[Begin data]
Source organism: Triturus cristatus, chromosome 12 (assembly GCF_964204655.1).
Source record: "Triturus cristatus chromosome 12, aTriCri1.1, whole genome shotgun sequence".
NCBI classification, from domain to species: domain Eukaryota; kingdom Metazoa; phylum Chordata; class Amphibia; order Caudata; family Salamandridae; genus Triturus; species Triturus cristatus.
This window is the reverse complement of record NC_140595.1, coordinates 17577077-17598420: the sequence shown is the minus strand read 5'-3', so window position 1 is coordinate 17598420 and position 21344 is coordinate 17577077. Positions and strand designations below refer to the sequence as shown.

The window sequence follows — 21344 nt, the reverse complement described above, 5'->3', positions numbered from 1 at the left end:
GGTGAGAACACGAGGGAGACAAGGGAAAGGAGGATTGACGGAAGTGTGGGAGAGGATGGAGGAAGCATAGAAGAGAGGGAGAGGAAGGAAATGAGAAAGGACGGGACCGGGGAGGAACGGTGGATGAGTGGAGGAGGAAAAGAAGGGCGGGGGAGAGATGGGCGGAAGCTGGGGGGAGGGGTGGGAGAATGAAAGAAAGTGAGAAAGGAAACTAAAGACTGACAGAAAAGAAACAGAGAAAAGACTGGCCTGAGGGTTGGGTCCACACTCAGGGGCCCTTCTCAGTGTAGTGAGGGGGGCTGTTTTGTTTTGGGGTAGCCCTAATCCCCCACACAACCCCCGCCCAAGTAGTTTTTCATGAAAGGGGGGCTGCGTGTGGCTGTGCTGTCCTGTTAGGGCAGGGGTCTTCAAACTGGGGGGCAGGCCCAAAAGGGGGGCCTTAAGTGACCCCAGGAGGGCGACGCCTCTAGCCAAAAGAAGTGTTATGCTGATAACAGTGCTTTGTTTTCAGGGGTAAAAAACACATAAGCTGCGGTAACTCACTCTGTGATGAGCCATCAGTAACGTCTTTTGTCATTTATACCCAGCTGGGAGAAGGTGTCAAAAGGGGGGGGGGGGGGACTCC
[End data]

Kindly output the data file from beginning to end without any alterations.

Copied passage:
Source organism: Triturus cristatus, chromosome 12 (assembly GCF_964204655.1).
Source record: "Triturus cristatus chromosome 12, aTriCri1.1, whole genome shotgun sequence".
NCBI classification, from domain to species: domain Eukaryota; kingdom Metazoa; phylum Chordata; class Amphibia; order Caudata; family Salamandridae; genus Triturus; species Triturus cristatus.
This window is the reverse complement of record NC_140595.1, coordinates 17577077-17598420: the sequence shown is the minus strand read 5'-3', so window position 1 is coordinate 17598420 and position 21344 is coordinate 17577077. Positions and strand designations below refer to the sequence as shown.

The window sequence follows — 21344 nt, the reverse complement described above, 5'->3', positions numbered from 1 at the left end:
GGTGAGAACACGAGGGAGACAAGGGAAAGGAGGATTGACGGAAGTGTGGGAGAGGATGGAGGAAGCATAGAAGAGAGGGAGAGGAAGGAAATGAGAAAGGACGGGACCGGGGAGGAACGGTGGATGAGTGGAGGAGGAAAAGAAGGGCGGGGGAGAGATGGGCGGAAGCTGGGGGGAGGGGTGGGAGAATGAAAGAAAGTGAGAAAGGAAACTAAAGACTGACAGAAAAGAAACAGAGAAAAGACTGGCCTGAGGGTTGGGTCCACACTCAGGGGCCCTTCTCAGTGTAGTGAGGGGGGCTGTTTTGTTTTGGGGTAGCCCTAATCCCCCACACAACCCCCGCCCAAGTAGTTTTTCATGAAAGGGGGGCTGCGTGTGGCTGTGCTGTCCTGTTAGGGCAGGGGTCTTCAAACTGGGGGGCAGGCCCAAAAGGGGGGCCTTAAGTGACCCCAGGAGGGCGACGCCTCTAGCCAAAAGAAGTGTTATGCTGATAACAGTGCTTTGTTTTCAGGGGTAAAAAACACATAAGCTGCGGTAACTCACTCTGTGATGAGCCATCAGTAACGTCTTTTGTCATTTATACCCAGCTGGGAGAAGGTGTCAAAAGGGGGGGGGGGGGGACTCC